The analogies of Whitsunday to nature are not so striking, but the comparison does not fail even here. This festival celebrates the highest exercise of power by our exalted Lord. Author of a new and spiritual creation he manifests himself to the church in his highest glory. So also in nature. That which at the na tivity was only the object of hope and of desire, which at Easter was in budding promise, appears now in the strength and beauty of maturer growth, and ripening for the harvest. Whitsunday occurs while the corn in different latitudes, is yet in the ear, or in the midst of harvest. It was the commencement of the spiritual harvest of the aposties, who were themselves the first fruits of the Spirit, the beginning of that great harvest which was to be gathered from among all people upon the face of the whole earth.

Relation of the Festivals of the Christian church to those of the Jews.

Several of the festivals of the church evidently have a direct historical reference to those of the Jews; while both have a common relation to the spiritual and physical nature of man. Of the analogy between Easter and Whitsunday and corresponding

This analogy has not escaped the notice of the ancient fathers of the church. Gregory Nazianzen in his oration upon spring, and the martyr Mamos on Easter Octave, says : νῦν ἔαρ κοσμικὸν, ἔαρ πνευματικὸν, ἔαρ ψυχαῖς, ἔαρ σώμασιν, ἔαρ ὁρώμενον, ἔαρ ἀόρατον. The same thought is more clearly expressed in a hymn of

Venantius Honorius on the Resurrection of Christ :

Salve festa dies, toto venerabilis aevo,
Qua Deus infernum vicit et astra tenet,
Ecce renascentis testatur gratia mundi,
Omnia cum Domino dona rediisse suo.
Namque triumphanti post tristia tartara Christo,
Undique fronde nemus, gramina flore favent,
Legibus inferni oppressis super astra meantem
Laudant rite Deum lux, polus, arva, fretum.
Qui crucifixus erat, Deus ecce per omnia regnat,
Dantque creatori cuncta creata precem.


Three great Feasts of the Jews.

Jewish festivals there can be no doubt. And the same has been affirmed, though without sufficient reason, of Christmas by comparing it with the feast of purification.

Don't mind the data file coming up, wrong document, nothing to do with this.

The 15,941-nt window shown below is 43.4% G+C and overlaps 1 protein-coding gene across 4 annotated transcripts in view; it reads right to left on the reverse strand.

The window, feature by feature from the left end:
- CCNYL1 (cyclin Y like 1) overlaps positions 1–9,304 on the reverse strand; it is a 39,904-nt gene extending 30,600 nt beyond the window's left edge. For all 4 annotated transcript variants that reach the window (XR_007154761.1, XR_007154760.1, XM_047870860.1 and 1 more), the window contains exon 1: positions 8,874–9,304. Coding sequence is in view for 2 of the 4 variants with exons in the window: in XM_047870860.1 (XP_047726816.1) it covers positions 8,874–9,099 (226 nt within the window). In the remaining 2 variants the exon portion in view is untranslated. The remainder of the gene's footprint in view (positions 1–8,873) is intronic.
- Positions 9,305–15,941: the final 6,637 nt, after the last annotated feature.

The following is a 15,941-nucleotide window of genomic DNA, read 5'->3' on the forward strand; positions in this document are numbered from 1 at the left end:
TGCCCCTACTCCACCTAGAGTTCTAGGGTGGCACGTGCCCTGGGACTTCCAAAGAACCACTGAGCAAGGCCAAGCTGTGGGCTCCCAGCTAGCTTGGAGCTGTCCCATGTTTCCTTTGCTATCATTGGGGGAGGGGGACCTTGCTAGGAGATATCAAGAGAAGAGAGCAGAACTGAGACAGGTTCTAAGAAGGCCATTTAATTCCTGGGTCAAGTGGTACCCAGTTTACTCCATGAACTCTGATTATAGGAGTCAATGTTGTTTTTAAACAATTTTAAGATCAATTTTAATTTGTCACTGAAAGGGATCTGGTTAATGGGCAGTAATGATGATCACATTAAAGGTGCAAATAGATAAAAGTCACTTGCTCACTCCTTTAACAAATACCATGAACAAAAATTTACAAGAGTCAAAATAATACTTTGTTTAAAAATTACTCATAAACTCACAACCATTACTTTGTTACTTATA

Like the Christian festivals the three great feasts of the Jews have reference, both to the seasons of the year, and to important historical facts. The Passover relates chiefly to history; the pentecost, to the season; and the feast of tabernacles, equally to both. The origin of the passover is indicated in its name, and is familiar to all. It commemorates the fact that Jehovah, when he slew the first-born of Egypt, passed over the dwellings of the Jews and saved all their first-born alive. It celebrates also the deliverance of the people from Egyptian bondage. By this great event they became again an independent people. The nation was born again on that day. It was therefore the birth day of the children of Israel. It is particularly worthy of notice that the bringing of the first fruits of the harvest was connected with the celebration of this festival after the arrival of the people in the promised land, which indicates its reference to the season of the year. It was a national thanksgiving for the blessings of the year; and only as such is it observed by modern Jews, forgetful of its historical associations.


The Pentecost, on the contrary, related originally to the season of the year. It was a festive celebration of the conclusion of harvest, by the offering of new bread and meal, and occurred fifty days after bringing the first sheaves in the second day of the passover; hence the name pentecost, from evτEXOOTη. The festivities of the occasion were limited to one day; but the entire interval between the passover and the pentecost was regarded as a sacred season. Though originally a feast of the seasons, it has also an historical interest with reference to the giving of the law on Sinai. Of this indeed neither the Old Testament nor Philo give any intimation; but it is recognized by the fathers, particularly by Augustin.2 This historical reference however appears to have had its origin, not in the Christian church, but in Jewish tradition. The other festivals relate to some historical fact; and especially it is worthy of notice that the gift of the Spirit on the day of pentecost was attended with the exhibition of fire like the giving of the law on Sinai. To these considerations may be

1 Israel's Geburts-und Lebensfest."-Bähr, Symb. des Mos. II. 628. Occiditur ovis, celebratur pascha, et, interpositis quinquaginta diebus, datur lex, ad timorem scripta digito Dei.—Epist. 55. § 16. See also Contra Faustum,

32. 12.